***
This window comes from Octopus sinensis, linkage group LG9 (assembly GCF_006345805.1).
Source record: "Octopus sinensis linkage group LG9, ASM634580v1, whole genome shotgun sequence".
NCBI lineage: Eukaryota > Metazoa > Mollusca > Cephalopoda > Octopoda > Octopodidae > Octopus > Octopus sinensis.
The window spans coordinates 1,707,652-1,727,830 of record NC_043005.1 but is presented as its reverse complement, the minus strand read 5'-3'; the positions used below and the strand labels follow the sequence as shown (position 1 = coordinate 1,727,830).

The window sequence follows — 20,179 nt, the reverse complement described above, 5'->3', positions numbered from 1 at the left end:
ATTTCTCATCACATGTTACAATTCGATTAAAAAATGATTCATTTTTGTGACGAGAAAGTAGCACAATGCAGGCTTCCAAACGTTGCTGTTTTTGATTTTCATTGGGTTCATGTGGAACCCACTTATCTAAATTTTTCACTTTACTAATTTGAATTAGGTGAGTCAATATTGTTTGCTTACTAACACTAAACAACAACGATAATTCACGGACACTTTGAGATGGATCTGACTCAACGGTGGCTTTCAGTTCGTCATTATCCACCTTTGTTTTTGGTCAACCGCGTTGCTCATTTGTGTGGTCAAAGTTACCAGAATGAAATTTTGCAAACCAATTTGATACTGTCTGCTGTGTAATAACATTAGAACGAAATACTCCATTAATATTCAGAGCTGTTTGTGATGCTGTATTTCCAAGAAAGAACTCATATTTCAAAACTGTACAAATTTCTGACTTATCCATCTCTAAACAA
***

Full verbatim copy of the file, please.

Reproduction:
This window comes from Octopus sinensis, linkage group LG9 (assembly GCF_006345805.1).
Source record: "Octopus sinensis linkage group LG9, ASM634580v1, whole genome shotgun sequence".
NCBI lineage: Eukaryota > Metazoa > Mollusca > Cephalopoda > Octopoda > Octopodidae > Octopus > Octopus sinensis.
The window spans coordinates 1,707,652-1,727,830 of record NC_043005.1 but is presented as its reverse complement, the minus strand read 5'-3'; the positions used below and the strand labels follow the sequence as shown (position 1 = coordinate 1,727,830).

The window sequence follows — 20,179 nt, the reverse complement described above, 5'->3', positions numbered from 1 at the left end:
ATTTCTCATCACATGTTACAATTCGATTAAAAAATGATTCATTTTTGTGACGAGAAAGTAGCACAATGCAGGCTTCCAAACGTTGCTGTTTTTGATTTTCATTGGGTTCATGTGGAACCCACTTATCTAAATTTTTCACTTTACTAATTTGAATTAGGTGAGTCAATATTGTTTGCTTACTAACACTAAACAACAACGATAATTCACGGACACTTTGAGATGGATCTGACTCAACGGTGGCTTTCAGTTCGTCATTATCCACCTTTGTTTTTGGTCAACCGCGTTGCTCATTTGTGTGGTCAAAGTTACCAGAATGAAATTTTGCAAACCAATTTGATACTGTCTGCTGTGTAATAACATTAGAACGAAATACTCCATTAATATTCAGAGCTGTTTGTGATGCTGTATTTCCAAGAAAGAACTCATATTTCAAAACTGTACAAATTTCTGACTTATCCATCTCTAAACAA